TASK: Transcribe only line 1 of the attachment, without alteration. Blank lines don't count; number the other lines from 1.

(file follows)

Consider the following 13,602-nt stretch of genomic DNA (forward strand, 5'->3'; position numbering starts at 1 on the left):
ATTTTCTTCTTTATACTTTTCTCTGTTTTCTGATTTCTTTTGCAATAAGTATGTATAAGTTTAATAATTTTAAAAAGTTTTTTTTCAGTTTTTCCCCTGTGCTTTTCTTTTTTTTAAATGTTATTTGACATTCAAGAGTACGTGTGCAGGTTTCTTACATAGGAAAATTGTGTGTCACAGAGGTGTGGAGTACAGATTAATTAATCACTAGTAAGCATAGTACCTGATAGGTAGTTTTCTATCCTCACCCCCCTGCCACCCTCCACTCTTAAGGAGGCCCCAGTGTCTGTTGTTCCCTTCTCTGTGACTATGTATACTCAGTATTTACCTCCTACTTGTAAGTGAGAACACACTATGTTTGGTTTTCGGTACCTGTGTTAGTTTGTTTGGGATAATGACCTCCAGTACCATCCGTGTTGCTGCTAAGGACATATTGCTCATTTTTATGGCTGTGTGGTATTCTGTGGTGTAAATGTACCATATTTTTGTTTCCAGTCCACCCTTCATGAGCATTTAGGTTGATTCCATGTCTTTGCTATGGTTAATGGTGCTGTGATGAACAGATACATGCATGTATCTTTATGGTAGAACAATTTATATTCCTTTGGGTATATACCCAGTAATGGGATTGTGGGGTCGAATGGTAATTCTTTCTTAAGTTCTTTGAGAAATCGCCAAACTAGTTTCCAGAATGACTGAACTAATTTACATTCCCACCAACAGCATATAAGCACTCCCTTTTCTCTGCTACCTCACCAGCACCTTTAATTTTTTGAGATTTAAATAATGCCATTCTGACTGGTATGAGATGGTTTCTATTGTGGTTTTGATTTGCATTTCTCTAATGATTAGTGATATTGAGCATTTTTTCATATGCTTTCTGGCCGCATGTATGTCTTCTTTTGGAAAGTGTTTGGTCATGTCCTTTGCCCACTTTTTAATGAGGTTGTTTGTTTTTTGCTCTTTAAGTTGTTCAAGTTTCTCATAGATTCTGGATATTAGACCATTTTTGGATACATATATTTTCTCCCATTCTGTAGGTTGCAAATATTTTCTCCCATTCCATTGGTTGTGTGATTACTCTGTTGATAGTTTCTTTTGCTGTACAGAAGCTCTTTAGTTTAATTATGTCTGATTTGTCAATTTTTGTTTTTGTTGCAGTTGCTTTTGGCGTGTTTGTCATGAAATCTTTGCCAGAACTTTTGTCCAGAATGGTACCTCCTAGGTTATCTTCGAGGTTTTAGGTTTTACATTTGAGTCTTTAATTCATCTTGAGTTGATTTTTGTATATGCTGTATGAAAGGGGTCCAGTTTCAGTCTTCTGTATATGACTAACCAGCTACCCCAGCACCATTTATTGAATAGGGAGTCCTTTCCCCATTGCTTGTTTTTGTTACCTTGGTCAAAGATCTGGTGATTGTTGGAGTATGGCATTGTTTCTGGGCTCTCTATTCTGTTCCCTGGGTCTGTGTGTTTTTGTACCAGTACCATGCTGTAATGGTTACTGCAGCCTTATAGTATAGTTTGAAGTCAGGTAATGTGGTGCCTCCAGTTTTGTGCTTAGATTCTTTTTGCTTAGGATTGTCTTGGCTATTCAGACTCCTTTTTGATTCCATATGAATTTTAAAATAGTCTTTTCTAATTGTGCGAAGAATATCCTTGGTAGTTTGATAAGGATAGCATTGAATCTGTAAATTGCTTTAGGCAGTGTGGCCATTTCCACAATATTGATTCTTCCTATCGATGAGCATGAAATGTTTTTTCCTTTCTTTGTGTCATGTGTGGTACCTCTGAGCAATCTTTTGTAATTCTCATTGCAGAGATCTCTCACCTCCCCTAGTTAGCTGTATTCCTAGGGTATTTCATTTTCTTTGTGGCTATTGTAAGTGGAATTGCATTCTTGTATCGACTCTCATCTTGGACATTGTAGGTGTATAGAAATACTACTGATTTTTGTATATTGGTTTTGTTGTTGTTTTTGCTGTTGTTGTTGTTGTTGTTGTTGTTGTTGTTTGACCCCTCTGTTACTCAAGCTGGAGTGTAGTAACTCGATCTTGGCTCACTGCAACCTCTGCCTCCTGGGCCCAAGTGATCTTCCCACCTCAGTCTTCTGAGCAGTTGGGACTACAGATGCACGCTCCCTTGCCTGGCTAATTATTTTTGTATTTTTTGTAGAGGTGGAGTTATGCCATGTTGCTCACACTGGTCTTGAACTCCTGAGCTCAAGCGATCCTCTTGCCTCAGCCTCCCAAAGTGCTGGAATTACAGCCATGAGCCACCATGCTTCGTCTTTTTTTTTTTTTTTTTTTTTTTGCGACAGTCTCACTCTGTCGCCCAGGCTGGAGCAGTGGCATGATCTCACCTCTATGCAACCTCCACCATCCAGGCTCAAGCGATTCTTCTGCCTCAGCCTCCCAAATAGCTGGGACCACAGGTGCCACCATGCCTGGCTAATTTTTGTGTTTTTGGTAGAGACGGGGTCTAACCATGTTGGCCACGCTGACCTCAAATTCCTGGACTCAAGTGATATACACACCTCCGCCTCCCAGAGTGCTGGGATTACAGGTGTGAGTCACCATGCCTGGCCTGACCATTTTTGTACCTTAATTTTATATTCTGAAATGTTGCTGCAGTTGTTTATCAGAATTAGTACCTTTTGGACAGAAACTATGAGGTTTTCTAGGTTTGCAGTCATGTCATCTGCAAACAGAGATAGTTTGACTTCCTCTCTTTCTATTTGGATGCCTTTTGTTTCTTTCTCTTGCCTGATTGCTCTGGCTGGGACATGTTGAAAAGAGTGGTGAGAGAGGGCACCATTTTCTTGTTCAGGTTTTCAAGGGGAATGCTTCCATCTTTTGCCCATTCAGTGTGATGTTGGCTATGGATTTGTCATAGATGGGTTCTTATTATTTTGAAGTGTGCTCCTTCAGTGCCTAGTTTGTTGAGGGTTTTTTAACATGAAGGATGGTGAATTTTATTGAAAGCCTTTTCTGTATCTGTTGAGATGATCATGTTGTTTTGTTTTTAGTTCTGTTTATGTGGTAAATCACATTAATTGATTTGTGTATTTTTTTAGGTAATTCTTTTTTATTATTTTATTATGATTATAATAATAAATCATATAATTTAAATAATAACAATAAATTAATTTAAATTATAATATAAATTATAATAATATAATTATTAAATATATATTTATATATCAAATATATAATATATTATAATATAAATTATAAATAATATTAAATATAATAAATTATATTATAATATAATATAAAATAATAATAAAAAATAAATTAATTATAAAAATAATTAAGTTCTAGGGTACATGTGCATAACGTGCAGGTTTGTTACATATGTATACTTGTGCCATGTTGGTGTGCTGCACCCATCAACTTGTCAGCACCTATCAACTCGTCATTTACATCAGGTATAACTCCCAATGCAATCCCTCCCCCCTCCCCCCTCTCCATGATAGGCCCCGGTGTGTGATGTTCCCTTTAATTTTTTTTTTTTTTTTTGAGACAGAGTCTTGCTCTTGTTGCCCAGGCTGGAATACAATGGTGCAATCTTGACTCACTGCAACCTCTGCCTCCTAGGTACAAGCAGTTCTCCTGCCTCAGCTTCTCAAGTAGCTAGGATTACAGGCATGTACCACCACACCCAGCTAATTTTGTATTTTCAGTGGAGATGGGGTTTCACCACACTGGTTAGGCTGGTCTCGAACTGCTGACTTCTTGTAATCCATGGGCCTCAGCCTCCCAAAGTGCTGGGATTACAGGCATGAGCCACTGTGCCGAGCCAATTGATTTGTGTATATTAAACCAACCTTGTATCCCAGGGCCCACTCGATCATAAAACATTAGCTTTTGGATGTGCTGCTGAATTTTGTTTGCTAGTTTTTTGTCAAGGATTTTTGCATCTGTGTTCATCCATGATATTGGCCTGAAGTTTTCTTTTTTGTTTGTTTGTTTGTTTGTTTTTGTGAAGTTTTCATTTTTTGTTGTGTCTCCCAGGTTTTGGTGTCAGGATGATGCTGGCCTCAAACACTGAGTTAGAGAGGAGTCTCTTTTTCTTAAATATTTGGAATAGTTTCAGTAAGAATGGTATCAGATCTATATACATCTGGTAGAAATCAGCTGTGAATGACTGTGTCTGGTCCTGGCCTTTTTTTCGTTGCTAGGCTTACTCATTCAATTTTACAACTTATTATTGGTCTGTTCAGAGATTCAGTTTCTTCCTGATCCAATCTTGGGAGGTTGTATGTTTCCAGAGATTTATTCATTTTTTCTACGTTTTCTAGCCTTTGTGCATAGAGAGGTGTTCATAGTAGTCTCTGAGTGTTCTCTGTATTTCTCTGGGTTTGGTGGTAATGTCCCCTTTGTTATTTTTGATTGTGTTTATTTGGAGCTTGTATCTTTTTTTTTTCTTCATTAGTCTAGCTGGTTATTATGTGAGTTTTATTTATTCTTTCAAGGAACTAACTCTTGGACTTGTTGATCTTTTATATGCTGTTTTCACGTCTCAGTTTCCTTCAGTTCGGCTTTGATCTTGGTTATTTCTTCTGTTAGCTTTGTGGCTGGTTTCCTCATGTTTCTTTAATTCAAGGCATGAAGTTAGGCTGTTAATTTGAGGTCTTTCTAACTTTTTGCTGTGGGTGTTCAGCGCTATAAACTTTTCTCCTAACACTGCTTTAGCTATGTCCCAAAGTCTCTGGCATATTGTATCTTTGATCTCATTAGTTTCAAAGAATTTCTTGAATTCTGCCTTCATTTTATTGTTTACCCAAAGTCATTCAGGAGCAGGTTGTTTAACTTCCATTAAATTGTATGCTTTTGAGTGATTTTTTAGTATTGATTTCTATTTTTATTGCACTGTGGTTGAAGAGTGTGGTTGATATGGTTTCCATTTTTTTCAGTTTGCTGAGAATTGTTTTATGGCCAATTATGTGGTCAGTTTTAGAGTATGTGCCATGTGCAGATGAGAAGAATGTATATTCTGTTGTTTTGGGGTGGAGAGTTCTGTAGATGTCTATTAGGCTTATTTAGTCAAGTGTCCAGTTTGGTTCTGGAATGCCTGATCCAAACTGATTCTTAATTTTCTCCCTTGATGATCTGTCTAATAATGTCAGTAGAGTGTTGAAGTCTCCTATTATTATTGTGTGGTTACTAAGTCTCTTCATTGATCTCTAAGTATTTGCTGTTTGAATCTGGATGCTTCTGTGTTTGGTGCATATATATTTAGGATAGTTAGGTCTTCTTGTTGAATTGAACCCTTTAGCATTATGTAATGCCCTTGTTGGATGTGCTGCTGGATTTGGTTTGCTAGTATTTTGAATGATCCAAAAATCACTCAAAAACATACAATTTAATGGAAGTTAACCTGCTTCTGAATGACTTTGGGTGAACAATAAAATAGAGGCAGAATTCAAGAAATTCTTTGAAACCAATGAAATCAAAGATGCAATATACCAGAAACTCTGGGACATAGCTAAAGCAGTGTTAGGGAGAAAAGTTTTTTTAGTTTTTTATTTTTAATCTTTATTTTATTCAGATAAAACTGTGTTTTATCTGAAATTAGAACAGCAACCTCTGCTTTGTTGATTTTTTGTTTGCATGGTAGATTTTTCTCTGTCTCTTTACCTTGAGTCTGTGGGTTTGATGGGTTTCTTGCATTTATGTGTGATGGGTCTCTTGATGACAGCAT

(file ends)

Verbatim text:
Consider the following 13,602-nt stretch of genomic DNA (forward strand, 5'->3'; position numbering starts at 1 on the left):